Environmental Integrity

Stormwater 101 - Part One

RiverLink's call to Reduce Rain Runoff

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TITLE: Stormwater 101 – Part One

AUTHOR: RiverLink staff

SOURCE: RiverLink website (https://riverlink.org/reduce-rain-runoff)

PERMISSION to publish granted by RiverLink. We acknowledge RiverLink’s dedicated section of its website: https://riverlink.org/reduce-rain-runoff. You can also go to RiverLink’s homepage and click on Reduce Rain Runoff at the top. RiverLink’s year-long campaign to bring greater awareness to stormwater issues and solutions has been supported by The Community Foundation of Western North Carolina,The Duke Energy Foundation, The McClure Foundation, and Land of Sky Regional Council.

The sheer volume and velocity of rain runoff is the biggest threat today to the health of the French Broad Watershed. Untreated rainwater flows off hard surfaces (such as parking lots and roofs) and carries sediment, pollutants and bacteria with it, negatively impacting water quality.

As Western North Carolina continues to grow its population and economy, rain runoff is increasing, a dramatic impact which is only being heightened by climate change. We all have an economic interest in keeping our waterways clean and beautiful. Together, the eight counties of the French Broad Watershed (Transylvania, Henderson, Buncombe, Madison, Haywood, Yancey, Avery, and Mitchell) can reduce rain runoff and protect our rivers.

We Paved Paradise

Urbanization happens when more and more people move to an area, and what was once natural or rural land is transformed for residential, commercial, and transportation purposes. With this development comes more hard surfaces that prevent rainwater from soaking into the ground.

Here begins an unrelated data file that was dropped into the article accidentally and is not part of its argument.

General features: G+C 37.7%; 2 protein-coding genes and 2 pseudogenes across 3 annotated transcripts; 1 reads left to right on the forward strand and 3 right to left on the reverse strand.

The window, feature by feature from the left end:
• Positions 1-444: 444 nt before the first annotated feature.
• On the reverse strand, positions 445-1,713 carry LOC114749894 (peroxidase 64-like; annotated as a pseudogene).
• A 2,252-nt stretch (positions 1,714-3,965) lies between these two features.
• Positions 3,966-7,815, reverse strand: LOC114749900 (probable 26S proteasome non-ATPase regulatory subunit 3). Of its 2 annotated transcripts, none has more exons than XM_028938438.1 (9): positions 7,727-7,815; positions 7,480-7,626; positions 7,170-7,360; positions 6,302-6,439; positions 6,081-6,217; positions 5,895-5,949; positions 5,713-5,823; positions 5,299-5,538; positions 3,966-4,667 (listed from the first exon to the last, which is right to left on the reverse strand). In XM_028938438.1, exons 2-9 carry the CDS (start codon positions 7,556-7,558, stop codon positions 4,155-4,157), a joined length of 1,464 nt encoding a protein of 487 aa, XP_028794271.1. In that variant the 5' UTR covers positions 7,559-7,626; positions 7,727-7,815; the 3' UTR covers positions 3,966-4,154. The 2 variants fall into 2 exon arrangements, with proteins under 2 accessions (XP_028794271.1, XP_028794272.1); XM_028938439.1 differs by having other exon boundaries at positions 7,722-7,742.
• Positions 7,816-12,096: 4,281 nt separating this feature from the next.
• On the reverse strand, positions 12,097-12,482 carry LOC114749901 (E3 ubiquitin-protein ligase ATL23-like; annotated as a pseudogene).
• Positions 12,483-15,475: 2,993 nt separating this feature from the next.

The urbanization that comes with growth will increase the negative impacts on water quality and flooding, unless we design and plan for areas where rainwater can soak in, rather than simply heading for the storm drains — and the nearest stream.

Nature’s Filter

In urban areas, a whopping 55% of rainfall becomes runoff. Urban runoff picks up pollutants as it flows across hard surfaces before emptying into a nearby stream. This large amount of fast-moving water creates erosion, sedimentation, and flash flooding. Compare this to undeveloped areas where about 10% of rainfall runs off the landscape and the rest either soaks into the ground or evaporates. Urban planners, engineers, landscape architects, and property owners play a role in managing rainwater in a more natural way that protects our urban streams and communities from the harmful impacts of runoff.

Death by 1,000 Cuts: Urban Stream Syndrome

A single urban stream can have dozens, even hundreds of stormwater pipes emptying into them, each one delivering large amounts of fast-moving runoff during a storm. The common effects of runoff on these streams is called “Urban Stream Syndrome” and include:

·      “Flashy” water levels that rise quickly with even modest amounts of rain

·      High levels of pollutants

·      Unstable stream banks that erode easily

·      Fewer species of aquatic animals.

The cure for this syndrome is to reduce the amount of stormwater entering our streams through the use of green infrastructure. Healthy streams also need native woody plants growing on their banks to hold the soil in place and serve as a buffer that filters overland runoff before it reaches the stream.

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